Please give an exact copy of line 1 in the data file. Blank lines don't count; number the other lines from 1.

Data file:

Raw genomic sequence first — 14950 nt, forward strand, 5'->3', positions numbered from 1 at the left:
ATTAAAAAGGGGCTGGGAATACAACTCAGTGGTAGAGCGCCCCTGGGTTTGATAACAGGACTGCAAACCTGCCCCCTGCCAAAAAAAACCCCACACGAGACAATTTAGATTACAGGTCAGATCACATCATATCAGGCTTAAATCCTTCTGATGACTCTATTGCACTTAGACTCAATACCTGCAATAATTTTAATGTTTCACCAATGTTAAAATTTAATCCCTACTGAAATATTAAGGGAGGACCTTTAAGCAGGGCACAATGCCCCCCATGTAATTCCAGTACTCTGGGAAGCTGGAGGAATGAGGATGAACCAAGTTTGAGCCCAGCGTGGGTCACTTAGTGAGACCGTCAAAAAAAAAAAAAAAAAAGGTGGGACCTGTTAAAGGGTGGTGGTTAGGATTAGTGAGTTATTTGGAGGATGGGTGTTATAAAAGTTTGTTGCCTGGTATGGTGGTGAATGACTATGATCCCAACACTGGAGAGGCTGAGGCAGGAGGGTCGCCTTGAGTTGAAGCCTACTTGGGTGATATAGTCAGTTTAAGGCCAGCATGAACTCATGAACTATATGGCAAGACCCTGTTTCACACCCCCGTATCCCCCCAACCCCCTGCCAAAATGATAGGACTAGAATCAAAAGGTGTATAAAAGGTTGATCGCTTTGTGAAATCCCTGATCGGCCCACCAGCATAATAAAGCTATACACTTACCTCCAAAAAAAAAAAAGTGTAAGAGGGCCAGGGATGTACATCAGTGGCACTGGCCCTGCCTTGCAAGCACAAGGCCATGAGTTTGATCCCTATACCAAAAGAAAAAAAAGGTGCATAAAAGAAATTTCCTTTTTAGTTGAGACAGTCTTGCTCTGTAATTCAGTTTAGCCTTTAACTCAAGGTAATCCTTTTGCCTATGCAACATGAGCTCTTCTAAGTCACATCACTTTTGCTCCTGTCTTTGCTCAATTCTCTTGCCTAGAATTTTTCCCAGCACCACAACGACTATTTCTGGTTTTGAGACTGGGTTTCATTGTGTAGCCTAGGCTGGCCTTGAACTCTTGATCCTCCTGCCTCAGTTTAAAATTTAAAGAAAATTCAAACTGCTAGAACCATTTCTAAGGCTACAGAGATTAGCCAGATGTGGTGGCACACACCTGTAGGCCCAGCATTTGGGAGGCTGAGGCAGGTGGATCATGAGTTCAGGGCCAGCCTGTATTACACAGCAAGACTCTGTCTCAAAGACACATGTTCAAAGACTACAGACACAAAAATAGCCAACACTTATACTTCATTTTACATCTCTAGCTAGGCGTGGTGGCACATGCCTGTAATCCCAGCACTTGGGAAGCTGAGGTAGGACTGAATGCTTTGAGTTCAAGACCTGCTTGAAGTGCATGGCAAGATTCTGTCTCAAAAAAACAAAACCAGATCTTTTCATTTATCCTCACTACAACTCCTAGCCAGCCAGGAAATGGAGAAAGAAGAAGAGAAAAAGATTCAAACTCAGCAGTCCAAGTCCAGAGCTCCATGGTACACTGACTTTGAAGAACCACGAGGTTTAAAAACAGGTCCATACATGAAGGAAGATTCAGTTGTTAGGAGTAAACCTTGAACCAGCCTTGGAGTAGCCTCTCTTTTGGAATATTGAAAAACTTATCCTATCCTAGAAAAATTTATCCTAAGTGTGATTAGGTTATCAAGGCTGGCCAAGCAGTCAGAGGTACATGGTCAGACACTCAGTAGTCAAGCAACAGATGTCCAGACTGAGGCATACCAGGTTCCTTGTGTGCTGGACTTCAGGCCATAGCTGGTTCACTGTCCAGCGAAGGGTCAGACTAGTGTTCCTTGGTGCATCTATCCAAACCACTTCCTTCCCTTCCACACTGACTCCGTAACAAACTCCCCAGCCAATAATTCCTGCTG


Raw genomic sequence first — 14950 nt, forward strand, 5'->3', positions numbered from 1 at the left: